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How to Host a Wine Tasting Party

A wine tasting party is a creative way to gather friends and family together to learn about wine and experiment with new or unusual varietals.

Begin by deciding what type of wine tasting you would like to host. Suggestions include: wine and cheese pairings, price point tastings, vertical wine tastings (the same wine from the same winery but different vintages) or horizontal wine tastings (the same wine, same vintage but featuring different wineries) and more.

Make the event a bit more challenging, by offering a blind tasting. The bottles are covered with foil or a brown paper bag and identified with a number. Each wine is poured without identifying the label only the number allowing your guests to incorporate all of their senses to identify the respective wines based on the labels’ descriptions.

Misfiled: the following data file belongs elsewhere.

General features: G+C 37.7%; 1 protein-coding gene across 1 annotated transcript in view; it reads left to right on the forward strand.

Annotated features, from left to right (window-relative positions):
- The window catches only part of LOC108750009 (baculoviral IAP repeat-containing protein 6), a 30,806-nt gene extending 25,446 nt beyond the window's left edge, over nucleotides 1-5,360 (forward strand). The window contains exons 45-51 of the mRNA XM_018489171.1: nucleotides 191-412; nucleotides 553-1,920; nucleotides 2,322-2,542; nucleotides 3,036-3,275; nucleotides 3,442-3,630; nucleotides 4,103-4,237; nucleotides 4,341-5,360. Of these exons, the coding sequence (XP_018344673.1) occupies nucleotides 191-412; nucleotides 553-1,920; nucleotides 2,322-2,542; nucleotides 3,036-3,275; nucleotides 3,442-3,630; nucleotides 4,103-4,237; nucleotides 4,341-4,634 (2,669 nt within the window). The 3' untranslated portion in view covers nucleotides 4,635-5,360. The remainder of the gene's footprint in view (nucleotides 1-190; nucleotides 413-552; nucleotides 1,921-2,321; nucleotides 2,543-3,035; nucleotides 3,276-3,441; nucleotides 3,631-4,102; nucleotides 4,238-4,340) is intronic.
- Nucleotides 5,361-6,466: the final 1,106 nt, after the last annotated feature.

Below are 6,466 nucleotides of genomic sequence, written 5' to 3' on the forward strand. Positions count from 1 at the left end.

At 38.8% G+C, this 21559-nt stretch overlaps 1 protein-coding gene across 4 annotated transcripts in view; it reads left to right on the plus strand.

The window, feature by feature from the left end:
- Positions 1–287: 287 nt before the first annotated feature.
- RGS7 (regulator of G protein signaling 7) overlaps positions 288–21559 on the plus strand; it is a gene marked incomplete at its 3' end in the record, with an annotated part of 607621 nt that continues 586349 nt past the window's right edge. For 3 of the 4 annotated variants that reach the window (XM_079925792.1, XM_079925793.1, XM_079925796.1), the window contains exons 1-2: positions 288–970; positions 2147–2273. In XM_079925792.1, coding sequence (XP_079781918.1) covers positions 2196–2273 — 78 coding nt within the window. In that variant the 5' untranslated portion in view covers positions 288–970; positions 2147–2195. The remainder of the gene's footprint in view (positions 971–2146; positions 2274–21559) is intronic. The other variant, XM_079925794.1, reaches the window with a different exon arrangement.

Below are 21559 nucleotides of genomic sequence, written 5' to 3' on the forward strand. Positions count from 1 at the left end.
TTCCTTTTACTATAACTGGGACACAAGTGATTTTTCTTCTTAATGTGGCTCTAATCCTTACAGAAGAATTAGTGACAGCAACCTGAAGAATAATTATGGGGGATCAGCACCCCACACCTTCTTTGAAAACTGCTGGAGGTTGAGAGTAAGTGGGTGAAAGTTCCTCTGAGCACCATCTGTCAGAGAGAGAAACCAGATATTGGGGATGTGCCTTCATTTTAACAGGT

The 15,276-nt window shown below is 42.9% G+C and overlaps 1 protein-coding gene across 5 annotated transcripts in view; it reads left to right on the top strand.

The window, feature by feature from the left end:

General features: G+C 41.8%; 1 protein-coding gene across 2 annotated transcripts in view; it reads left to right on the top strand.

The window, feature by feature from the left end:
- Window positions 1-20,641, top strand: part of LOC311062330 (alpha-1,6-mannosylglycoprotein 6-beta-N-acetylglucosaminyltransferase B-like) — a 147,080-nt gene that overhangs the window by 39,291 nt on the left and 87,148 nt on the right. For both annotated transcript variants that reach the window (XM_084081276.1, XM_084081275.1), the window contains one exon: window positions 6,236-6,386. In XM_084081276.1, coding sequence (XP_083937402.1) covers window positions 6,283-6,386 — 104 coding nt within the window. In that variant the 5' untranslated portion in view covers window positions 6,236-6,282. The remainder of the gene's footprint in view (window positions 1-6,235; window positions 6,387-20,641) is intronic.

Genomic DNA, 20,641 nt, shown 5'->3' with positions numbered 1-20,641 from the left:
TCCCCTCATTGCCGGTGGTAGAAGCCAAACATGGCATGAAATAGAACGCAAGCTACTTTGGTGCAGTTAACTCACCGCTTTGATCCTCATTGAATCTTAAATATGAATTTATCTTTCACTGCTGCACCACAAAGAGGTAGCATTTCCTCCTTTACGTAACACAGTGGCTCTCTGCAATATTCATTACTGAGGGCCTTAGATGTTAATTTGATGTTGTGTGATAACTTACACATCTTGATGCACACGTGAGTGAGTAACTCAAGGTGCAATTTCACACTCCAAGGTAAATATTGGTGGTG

Regardless of the type of tasting, you’ll need to design a tasting card that specifies the type of wine, the producing vineyard, the year and a brief description of the wine (usually found on the wine’s label).

Make sure each guest has their own tasting card to record the wine’s distinct appearance, aroma, flavor, and cheese pairing nuances. If you want to keep the tasting a bit more casual, simply supply guests with a pen and paper so they can jot down their own notes.

If you are severing a selection of wines move the tastings from dry to sweet with white wines and progress from light to full-bodied with red wines. Also, it is ideal to start with younger wines and finish with mature wines.

Most of all have fun. The best way to learn about wines and winemaking is by experimenting.

What You Need

  • Four to Six Wines (allow 2 ounces per wine per glass, per wine for each tasting
  • Appetizers – you might consider offering some light munchies before the tasting
  • Loaf of bread – provide plain bread for guests to cleanse palate between wines
  • Wine glasses – one per guest
  • Pitcher of water – for rinsing glasses and palates between wines
  • Dump bucket – for discarding wine before next pouring
  • Tasting cards – for describing and recording each wine tasted
  • Aluminum foil or brown bags to cover wine bottles if you opt for blind tasting

Revised from Stacy Slinkard, About.com Guide

 

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